Create Root CA (Done once)
Create Root Key
Attention: this is the key used to sign the certificate requests, anyone holding this can sign certificates on your behalf. So keep it in a safe place!
openssl genrsa -des3 -out rootCA.key 4096
If you want a non password protected key just remove the
Create and self sign the Root Certificate
openssl req -x509 -new -nodes -key rootCA.key -sha256 -days 1024 -out rootCA.crt
Here we used our root key to create the root certificate that needs to be distributed in all the computers that have to trust us.
Create a certificate (Done for each server)
This procedure needs to be followed for each server/appliance that needs a trusted certificate from our CA
Create the certificate key
openssl genrsa -out mydomain.com.key 2048
Create the signing (csr)
The certificate signing request is where you specify the details for the certificate you want to generate. This request will be processed by the owner of the Root key (you in this case since you create it earlier) to generate the certificate.
Important: Please mind that while creating the signign request is important to specify the
Common Name providing the IP address or domain name for the service, otherwise the certificate cannot be verified.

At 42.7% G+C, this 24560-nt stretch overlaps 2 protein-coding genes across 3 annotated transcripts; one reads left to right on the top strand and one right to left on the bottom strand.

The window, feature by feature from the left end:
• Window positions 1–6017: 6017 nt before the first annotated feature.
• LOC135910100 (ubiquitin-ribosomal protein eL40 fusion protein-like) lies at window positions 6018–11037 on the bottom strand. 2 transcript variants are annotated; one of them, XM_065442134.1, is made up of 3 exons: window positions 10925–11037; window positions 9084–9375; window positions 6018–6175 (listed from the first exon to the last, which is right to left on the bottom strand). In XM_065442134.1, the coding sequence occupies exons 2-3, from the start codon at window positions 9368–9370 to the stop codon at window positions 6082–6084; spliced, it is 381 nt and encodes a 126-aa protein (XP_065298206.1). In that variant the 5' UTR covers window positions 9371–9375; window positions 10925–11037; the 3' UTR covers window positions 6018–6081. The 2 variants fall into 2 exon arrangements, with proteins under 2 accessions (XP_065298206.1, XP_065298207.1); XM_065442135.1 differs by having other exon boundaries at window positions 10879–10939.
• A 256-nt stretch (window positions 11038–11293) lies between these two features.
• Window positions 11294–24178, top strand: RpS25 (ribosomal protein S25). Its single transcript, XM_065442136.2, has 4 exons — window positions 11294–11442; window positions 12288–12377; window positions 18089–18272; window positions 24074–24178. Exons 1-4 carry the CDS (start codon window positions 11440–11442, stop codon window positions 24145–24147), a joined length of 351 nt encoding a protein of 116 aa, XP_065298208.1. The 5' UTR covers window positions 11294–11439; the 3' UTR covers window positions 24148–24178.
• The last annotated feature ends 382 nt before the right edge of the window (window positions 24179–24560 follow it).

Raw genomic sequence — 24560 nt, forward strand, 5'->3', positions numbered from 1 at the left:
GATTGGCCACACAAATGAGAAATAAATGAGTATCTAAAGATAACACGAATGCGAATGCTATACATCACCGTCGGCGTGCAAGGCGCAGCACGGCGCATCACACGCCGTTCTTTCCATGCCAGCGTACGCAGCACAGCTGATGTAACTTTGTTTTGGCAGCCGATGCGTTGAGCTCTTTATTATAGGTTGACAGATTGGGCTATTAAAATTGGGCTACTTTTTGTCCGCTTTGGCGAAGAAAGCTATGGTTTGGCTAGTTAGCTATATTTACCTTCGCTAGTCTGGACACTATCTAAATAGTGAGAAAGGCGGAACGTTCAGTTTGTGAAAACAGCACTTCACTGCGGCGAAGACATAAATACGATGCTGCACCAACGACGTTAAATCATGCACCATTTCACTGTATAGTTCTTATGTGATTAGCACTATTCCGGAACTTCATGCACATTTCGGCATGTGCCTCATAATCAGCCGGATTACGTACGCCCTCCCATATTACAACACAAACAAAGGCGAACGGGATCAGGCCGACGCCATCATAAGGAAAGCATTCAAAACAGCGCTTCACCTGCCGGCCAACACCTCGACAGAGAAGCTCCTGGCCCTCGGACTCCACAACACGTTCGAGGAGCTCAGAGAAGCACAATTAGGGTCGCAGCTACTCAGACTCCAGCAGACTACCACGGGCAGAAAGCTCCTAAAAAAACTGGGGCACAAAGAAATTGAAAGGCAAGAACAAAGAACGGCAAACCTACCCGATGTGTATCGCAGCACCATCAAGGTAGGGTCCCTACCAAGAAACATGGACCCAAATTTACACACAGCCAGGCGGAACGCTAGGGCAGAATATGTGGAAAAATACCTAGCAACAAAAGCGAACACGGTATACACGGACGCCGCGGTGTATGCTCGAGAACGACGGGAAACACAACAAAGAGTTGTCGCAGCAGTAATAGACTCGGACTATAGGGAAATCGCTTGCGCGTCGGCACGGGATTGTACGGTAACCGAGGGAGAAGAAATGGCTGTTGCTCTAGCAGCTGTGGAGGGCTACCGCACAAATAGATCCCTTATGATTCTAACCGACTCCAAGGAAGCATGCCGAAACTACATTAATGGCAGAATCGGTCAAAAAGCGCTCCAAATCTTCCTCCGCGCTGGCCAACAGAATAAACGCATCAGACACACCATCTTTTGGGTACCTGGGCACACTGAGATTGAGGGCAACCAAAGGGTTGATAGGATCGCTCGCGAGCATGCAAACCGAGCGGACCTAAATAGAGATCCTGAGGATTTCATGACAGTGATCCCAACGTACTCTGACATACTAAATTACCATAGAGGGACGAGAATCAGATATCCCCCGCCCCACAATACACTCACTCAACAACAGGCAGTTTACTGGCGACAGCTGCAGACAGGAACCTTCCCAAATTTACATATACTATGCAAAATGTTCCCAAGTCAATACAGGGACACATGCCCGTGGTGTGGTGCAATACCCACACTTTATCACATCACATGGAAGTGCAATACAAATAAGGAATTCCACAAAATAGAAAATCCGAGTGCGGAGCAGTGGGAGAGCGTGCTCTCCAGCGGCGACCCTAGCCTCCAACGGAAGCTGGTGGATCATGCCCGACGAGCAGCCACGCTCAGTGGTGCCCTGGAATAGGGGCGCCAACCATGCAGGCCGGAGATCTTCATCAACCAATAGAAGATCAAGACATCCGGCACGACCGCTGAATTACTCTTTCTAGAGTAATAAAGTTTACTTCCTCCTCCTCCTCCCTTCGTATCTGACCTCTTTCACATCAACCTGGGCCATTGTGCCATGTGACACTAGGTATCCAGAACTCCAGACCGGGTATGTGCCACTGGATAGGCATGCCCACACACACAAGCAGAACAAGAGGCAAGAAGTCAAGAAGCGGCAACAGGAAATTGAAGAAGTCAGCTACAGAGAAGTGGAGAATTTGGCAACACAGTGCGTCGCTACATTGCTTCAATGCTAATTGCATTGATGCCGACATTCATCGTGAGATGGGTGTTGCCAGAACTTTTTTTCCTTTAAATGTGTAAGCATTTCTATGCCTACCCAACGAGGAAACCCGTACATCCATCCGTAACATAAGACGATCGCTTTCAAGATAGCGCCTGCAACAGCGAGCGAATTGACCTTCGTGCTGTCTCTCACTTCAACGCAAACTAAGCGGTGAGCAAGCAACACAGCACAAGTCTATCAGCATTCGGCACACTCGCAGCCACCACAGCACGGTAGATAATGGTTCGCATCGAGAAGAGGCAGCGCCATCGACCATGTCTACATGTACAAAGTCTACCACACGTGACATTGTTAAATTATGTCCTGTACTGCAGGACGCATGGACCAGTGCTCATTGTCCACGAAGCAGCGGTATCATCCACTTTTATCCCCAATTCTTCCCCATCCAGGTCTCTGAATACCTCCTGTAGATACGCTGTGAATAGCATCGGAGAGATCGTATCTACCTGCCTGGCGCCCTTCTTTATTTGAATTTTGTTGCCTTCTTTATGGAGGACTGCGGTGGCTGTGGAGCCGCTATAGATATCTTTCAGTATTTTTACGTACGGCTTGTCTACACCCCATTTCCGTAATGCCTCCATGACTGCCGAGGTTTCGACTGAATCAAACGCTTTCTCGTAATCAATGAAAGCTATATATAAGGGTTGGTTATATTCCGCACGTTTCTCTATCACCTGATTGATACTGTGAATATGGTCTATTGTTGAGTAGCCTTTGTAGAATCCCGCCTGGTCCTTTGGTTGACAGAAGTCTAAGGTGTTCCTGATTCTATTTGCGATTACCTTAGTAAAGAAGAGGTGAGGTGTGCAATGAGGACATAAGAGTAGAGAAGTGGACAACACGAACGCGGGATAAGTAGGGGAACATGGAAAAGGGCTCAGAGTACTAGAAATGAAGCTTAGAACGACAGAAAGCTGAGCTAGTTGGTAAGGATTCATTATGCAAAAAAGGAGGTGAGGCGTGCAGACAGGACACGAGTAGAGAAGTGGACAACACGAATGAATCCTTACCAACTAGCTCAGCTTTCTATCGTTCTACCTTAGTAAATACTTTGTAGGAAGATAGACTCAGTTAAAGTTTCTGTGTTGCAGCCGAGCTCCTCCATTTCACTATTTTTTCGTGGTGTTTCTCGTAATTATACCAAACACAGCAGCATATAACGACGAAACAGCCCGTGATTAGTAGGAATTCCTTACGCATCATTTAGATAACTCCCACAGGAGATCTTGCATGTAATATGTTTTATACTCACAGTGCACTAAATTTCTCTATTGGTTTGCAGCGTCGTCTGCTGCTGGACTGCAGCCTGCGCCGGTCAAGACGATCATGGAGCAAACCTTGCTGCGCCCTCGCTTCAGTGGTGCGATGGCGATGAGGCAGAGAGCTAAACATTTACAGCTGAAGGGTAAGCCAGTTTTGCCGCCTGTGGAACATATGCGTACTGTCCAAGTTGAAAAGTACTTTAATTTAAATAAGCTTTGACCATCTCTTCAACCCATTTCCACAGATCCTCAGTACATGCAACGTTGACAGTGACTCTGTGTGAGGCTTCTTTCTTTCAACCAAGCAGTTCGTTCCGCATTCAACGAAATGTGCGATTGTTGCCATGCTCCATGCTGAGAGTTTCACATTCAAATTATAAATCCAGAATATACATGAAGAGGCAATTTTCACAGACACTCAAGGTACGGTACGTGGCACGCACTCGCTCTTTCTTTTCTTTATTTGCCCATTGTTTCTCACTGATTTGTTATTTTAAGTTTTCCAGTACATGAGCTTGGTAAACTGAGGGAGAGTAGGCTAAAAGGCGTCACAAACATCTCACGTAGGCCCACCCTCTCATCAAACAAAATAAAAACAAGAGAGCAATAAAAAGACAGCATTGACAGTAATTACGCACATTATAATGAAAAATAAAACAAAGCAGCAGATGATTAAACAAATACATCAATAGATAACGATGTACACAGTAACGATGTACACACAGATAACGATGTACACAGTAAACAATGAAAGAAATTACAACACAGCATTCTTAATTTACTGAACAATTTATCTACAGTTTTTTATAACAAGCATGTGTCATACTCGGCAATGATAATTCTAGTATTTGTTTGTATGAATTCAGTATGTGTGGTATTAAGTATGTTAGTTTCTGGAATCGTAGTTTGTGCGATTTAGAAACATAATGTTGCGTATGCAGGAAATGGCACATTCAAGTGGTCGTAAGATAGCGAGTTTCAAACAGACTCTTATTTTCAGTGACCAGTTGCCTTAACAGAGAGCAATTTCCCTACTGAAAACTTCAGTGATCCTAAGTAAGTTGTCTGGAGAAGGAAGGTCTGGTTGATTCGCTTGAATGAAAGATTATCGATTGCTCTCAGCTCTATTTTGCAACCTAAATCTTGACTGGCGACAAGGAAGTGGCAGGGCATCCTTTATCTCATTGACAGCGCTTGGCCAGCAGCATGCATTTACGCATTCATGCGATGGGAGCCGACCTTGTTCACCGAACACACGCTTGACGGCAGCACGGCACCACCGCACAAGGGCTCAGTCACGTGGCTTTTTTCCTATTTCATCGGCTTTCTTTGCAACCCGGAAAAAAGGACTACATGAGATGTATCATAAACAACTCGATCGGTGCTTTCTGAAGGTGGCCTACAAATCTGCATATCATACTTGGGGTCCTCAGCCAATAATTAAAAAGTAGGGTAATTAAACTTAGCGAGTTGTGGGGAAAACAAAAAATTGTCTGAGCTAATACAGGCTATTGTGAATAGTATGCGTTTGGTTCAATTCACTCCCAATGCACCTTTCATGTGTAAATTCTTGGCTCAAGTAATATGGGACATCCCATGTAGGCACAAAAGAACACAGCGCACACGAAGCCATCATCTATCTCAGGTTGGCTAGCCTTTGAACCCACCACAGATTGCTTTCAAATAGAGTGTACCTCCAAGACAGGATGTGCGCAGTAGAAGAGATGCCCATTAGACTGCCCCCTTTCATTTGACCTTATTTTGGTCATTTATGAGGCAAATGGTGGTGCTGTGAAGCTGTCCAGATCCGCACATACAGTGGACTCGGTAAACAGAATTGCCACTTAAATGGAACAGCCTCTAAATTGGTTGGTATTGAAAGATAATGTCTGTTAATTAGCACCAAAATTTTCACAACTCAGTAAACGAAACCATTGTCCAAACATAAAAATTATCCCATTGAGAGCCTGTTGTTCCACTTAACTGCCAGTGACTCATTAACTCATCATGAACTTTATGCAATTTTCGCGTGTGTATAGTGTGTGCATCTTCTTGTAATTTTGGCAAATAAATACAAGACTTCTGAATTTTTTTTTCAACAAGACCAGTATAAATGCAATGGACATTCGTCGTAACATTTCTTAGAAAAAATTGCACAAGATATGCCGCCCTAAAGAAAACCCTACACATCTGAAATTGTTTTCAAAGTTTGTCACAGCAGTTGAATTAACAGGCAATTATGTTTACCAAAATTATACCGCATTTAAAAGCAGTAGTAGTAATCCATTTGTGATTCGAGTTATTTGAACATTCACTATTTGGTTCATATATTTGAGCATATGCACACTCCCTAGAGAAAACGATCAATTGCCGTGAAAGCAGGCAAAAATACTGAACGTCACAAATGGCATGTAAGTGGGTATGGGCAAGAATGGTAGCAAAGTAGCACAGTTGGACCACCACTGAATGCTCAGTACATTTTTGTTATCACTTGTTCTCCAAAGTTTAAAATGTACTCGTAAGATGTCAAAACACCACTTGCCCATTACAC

I will describe here two ways to gener
Method A (Interactive)
If you generate the csr in this way, openssl will ask you questions about the certificate to generate like the organization details and the
Common Name (CN) that is the web address you are creating the certificate for, e.g
openssl req -new -key mydomain.com.key -out mydomain.com.csr
Method B (One Liner)
This method generates the same output as Method A but it's suitable for use in your automation :) .
openssl req -new -sha256 -key mydomain.com.key -subj "/C=US/ST=CA/O=MyOrg, Inc./CN=mydomain.com" -out mydomain.com.csr
If you need to pass additional config you can use the
-config parameter, here for example I want to add alternative names to my certificate.
openssl req -new -sha256 \ -key mydomain.com.key \ -subj "/C=US/ST=CA/O=MyOrg, Inc./CN=mydomain.com" \ -reqexts SAN \ -config <(cat /etc/ssl/openssl.cnf \ <(printf "\n[SAN]\nsubjectAltName=DNS:mydomain.com,DNS:www.mydomain.com")) \ -out mydomain.com.csr
Verify the csr's content
openssl req -in mydomain.com.csr -noout -text
Generate the certificate using the
mydomain csr and key along with the CA Root key
openssl x509 -req -in mydomain.com.csr -CA rootCA.crt -CAkey rootCA.key -CAcreateserial -out mydomain.com.crt -days 500 -sha256
Verify the certificate's content
openssl x509 -in mydomain.com.crt -text -noout
The problem mentioned by @chainhead also appears in Java when you use the generated root CA certificate in your truststore. You will see this exception:
You must make sure that you use the v3_ca extension when creating the root CA:
openssl req -x509 -new -nodes -extensions v3_ca -key rootCA.key -sha256 -days 1024 -out rootCA.crt
Or you just disable this check with a VM parameter:
Of course this is not recommended :)
Otherwise an extremely helpful overview, thanks!